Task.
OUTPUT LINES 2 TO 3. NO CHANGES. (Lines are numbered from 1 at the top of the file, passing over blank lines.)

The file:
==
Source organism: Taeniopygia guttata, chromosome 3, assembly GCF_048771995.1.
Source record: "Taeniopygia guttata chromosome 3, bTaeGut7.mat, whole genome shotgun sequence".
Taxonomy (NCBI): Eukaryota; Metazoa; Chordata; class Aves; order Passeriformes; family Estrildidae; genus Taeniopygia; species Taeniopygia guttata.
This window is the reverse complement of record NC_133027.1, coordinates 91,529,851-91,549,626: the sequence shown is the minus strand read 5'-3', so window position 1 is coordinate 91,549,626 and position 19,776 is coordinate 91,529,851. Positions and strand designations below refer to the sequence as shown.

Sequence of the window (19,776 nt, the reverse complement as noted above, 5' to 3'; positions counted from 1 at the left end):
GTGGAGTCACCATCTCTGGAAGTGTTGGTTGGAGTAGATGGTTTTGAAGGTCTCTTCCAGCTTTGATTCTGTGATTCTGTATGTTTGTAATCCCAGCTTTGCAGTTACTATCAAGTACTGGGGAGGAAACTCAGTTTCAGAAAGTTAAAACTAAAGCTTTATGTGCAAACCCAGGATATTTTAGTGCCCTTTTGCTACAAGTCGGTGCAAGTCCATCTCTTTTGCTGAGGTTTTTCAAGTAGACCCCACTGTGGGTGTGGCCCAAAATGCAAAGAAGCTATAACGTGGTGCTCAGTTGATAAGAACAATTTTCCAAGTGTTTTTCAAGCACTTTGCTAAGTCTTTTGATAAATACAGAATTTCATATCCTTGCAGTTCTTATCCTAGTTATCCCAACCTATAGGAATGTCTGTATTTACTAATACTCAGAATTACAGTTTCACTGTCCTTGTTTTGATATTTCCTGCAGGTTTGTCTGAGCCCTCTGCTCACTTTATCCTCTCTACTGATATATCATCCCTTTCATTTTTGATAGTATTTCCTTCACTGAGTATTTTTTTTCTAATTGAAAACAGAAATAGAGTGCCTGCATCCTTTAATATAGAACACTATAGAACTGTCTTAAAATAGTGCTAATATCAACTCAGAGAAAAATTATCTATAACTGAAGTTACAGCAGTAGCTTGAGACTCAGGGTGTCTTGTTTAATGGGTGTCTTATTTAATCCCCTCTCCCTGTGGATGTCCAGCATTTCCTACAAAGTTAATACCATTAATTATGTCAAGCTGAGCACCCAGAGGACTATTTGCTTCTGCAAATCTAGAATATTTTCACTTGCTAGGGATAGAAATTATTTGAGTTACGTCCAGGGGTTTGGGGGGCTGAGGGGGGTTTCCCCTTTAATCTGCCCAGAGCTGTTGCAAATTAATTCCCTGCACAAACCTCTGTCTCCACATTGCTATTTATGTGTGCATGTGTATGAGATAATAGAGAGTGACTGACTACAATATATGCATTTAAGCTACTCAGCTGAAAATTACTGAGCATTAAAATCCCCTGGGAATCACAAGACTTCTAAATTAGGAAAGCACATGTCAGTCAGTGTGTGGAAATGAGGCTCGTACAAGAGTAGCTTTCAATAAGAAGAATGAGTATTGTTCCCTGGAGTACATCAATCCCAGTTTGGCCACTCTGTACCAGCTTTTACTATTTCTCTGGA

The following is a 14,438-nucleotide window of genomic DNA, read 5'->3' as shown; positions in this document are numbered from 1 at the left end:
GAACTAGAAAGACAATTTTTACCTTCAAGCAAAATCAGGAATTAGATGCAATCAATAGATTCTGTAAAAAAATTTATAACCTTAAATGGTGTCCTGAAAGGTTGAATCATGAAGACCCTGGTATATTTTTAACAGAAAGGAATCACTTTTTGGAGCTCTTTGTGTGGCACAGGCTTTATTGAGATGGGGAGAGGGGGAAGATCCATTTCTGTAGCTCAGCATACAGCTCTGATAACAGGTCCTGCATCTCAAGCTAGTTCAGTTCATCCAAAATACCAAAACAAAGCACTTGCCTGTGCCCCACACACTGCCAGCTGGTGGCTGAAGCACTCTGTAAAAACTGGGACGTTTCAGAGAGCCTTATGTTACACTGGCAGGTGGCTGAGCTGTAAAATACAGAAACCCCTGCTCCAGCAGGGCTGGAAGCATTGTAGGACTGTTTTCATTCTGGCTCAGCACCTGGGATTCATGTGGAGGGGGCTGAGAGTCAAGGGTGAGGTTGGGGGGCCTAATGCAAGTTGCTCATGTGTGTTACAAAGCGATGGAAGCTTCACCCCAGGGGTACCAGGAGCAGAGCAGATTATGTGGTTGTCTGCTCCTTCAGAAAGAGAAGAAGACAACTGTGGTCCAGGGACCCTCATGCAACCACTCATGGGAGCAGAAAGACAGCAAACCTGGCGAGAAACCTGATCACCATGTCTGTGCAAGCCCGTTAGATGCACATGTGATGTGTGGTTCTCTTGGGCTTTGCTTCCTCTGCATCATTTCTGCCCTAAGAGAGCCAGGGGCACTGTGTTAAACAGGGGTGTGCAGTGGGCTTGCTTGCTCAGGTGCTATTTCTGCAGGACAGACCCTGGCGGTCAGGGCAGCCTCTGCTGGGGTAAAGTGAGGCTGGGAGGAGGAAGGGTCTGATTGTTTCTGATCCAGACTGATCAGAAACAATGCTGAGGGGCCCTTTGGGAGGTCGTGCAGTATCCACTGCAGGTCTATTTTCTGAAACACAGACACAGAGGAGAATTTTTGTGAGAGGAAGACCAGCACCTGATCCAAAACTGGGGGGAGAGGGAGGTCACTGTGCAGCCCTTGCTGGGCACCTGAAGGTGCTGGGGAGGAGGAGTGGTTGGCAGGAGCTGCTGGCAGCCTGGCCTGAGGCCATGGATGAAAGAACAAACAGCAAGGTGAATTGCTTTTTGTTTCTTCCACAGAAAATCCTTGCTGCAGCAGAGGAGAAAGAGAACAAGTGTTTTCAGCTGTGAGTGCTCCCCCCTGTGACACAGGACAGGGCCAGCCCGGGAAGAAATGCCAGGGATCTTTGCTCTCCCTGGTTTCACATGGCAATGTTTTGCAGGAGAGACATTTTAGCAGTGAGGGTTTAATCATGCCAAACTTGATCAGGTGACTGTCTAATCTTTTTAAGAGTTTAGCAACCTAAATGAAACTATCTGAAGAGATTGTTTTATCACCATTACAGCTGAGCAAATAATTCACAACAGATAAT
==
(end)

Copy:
Source record: "Taeniopygia guttata chromosome 3, bTaeGut7.mat, whole genome shotgun sequence".
Taxonomy (NCBI): Eukaryota; Metazoa; Chordata; class Aves; order Passeriformes; family Estrildidae; genus Taeniopygia; species Taeniopygia guttata.